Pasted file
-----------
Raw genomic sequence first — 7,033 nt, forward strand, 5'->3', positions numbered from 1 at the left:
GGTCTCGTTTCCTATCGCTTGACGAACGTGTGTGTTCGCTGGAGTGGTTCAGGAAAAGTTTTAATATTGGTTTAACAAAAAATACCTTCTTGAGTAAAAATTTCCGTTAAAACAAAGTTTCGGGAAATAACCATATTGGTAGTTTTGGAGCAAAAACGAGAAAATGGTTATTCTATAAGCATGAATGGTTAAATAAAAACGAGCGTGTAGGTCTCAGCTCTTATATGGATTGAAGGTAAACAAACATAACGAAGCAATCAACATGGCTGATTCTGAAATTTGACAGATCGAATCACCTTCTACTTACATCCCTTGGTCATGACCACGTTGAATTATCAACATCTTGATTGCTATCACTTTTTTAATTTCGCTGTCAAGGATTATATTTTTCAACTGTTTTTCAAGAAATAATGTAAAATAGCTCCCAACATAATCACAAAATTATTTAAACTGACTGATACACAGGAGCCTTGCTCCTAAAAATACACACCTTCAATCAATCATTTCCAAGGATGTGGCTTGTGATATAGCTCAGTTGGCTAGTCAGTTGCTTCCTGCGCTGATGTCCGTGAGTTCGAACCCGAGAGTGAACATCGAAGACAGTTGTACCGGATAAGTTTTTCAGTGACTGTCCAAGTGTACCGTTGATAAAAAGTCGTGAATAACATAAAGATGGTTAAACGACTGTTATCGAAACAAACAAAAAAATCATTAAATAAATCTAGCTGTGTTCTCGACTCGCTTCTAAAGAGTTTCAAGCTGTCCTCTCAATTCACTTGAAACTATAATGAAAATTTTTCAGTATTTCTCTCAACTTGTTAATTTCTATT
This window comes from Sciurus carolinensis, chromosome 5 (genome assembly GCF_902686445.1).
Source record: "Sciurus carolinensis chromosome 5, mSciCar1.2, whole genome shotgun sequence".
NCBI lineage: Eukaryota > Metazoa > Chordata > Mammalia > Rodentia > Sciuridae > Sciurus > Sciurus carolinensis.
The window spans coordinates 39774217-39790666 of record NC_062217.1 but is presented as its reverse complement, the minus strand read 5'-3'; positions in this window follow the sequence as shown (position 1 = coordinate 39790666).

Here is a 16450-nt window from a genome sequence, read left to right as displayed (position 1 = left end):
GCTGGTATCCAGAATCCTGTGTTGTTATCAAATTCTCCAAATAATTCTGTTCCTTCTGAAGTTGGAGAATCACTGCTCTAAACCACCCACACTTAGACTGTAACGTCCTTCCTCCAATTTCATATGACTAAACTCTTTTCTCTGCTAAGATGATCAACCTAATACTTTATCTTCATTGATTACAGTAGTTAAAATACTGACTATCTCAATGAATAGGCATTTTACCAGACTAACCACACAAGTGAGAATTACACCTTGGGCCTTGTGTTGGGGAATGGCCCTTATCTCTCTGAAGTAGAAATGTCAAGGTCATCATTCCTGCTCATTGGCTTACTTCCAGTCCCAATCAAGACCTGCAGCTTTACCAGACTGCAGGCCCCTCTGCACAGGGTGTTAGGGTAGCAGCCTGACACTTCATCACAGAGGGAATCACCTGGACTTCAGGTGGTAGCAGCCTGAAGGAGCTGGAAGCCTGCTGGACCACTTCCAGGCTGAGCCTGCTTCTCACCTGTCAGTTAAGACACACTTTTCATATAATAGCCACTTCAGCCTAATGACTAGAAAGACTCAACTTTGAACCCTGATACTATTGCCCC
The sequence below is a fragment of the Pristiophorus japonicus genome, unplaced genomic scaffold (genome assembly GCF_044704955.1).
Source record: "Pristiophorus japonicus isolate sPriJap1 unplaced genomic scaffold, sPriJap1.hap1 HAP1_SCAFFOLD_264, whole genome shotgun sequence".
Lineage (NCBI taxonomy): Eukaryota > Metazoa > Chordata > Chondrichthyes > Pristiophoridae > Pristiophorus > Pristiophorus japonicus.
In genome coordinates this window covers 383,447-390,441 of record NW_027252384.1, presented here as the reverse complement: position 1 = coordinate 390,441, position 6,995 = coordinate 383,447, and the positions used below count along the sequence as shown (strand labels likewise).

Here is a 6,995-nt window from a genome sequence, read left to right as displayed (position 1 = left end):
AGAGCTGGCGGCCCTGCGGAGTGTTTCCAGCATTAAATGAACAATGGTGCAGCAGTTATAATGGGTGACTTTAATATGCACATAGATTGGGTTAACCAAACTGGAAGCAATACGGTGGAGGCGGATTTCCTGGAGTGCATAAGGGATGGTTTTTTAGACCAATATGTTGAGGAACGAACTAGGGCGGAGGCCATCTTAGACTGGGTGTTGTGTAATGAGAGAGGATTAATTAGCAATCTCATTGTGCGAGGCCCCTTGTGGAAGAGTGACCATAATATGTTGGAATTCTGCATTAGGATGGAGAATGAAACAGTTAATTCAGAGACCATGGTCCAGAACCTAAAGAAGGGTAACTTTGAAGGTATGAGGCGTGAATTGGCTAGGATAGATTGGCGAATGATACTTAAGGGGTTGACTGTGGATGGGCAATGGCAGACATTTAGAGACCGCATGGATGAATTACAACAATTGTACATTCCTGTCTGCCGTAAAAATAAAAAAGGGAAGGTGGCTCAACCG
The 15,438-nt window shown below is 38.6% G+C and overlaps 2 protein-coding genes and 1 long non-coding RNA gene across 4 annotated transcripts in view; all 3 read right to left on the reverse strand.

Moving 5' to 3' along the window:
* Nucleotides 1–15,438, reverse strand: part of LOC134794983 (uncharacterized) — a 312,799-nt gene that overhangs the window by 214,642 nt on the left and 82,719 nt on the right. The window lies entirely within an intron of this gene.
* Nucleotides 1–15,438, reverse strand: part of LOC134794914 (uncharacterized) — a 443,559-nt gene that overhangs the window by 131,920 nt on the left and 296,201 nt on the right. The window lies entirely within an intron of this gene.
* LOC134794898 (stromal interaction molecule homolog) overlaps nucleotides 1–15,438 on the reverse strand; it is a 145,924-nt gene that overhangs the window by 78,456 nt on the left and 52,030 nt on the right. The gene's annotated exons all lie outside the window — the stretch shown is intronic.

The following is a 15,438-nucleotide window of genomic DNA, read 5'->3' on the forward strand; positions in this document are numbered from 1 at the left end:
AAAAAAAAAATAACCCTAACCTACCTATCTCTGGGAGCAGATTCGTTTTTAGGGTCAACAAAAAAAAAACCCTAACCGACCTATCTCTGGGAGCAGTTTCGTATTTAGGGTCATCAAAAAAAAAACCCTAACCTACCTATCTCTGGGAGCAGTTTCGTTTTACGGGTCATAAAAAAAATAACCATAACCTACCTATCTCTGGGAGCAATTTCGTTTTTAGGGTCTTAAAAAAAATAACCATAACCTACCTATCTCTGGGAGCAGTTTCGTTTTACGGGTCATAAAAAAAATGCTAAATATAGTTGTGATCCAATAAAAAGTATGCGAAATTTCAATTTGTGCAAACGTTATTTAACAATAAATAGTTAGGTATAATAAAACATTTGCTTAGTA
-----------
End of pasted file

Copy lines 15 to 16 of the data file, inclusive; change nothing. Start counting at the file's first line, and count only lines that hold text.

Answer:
The 15,438-nt window shown below is 38.6% G+C and overlaps 2 protein-coding genes and 1 long non-coding RNA gene across 4 annotated transcripts in view; all 3 read right to left on the reverse strand.

Moving 5' to 3' along the window: